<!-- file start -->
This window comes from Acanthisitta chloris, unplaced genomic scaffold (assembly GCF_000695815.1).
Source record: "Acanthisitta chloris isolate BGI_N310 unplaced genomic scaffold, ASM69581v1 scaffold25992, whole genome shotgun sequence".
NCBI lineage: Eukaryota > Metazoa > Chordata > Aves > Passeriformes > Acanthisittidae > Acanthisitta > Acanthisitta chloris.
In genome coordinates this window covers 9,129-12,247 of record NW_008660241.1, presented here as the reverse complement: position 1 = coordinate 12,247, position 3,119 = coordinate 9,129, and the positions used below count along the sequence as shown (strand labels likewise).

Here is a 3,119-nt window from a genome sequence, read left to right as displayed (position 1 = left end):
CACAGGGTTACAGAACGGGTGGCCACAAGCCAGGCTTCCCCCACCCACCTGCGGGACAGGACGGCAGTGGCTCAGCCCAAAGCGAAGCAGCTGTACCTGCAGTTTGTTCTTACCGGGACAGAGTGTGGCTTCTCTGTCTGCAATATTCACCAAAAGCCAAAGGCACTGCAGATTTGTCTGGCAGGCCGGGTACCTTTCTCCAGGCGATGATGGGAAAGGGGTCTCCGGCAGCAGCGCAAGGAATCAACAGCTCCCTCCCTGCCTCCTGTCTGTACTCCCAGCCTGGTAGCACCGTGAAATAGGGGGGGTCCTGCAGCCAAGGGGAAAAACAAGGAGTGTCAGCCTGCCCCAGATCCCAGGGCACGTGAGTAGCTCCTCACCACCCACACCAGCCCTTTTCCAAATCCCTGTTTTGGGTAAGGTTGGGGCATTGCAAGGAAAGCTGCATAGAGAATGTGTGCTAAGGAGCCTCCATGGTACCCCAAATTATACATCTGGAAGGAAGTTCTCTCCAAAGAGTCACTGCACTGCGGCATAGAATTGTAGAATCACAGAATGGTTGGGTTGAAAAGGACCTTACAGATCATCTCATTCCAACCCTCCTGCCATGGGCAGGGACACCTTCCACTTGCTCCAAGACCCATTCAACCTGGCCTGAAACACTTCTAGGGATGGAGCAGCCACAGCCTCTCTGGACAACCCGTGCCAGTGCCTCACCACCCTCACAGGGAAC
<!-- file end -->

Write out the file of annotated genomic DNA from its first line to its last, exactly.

This window comes from Acanthisitta chloris, unplaced genomic scaffold (assembly GCF_000695815.1).
Source record: "Acanthisitta chloris isolate BGI_N310 unplaced genomic scaffold, ASM69581v1 scaffold25992, whole genome shotgun sequence".
NCBI lineage: Eukaryota > Metazoa > Chordata > Aves > Passeriformes > Acanthisittidae > Acanthisitta > Acanthisitta chloris.
In genome coordinates this window covers 9,129-12,247 of record NW_008660241.1, presented here as the reverse complement: position 1 = coordinate 12,247, position 3,119 = coordinate 9,129, and the positions used below count along the sequence as shown (strand labels likewise).

Here is a 3,119-nt window from a genome sequence, read left to right as displayed (position 1 = left end):
CACAGGGTTACAGAACGGGTGGCCACAAGCCAGGCTTCCCCCACCCACCTGCGGGACAGGACGGCAGTGGCTCAGCCCAAAGCGAAGCAGCTGTACCTGCAGTTTGTTCTTACCGGGACAGAGTGTGGCTTCTCTGTCTGCAATATTCACCAAAAGCCAAAGGCACTGCAGATTTGTCTGGCAGGCCGGGTACCTTTCTCCAGGCGATGATGGGAAAGGGGTCTCCGGCAGCAGCGCAAGGAATCAACAGCTCCCTCCCTGCCTCCTGTCTGTACTCCCAGCCTGGTAGCACCGTGAAATAGGGGGGGTCCTGCAGCCAAGGGGAAAAACAAGGAGTGTCAGCCTGCCCCAGATCCCAGGGCACGTGAGTAGCTCCTCACCACCCACACCAGCCCTTTTCCAAATCCCTGTTTTGGGTAAGGTTGGGGCATTGCAAGGAAAGCTGCATAGAGAATGTGTGCTAAGGAGCCTCCATGGTACCCCAAATTATACATCTGGAAGGAAGTTCTCTCCAAAGAGTCACTGCACTGCGGCATAGAATTGTAGAATCACAGAATGGTTGGGTTGAAAAGGACCTTACAGATCATCTCATTCCAACCCTCCTGCCATGGGCAGGGACACCTTCCACTTGCTCCAAGACCCATTCAACCTGGCCTGAAACACTTCTAGGGATGGAGCAGCCACAGCCTCTCTGGACAACCCGTGCCAGTGCCTCACCACCCTCACAGGGAAC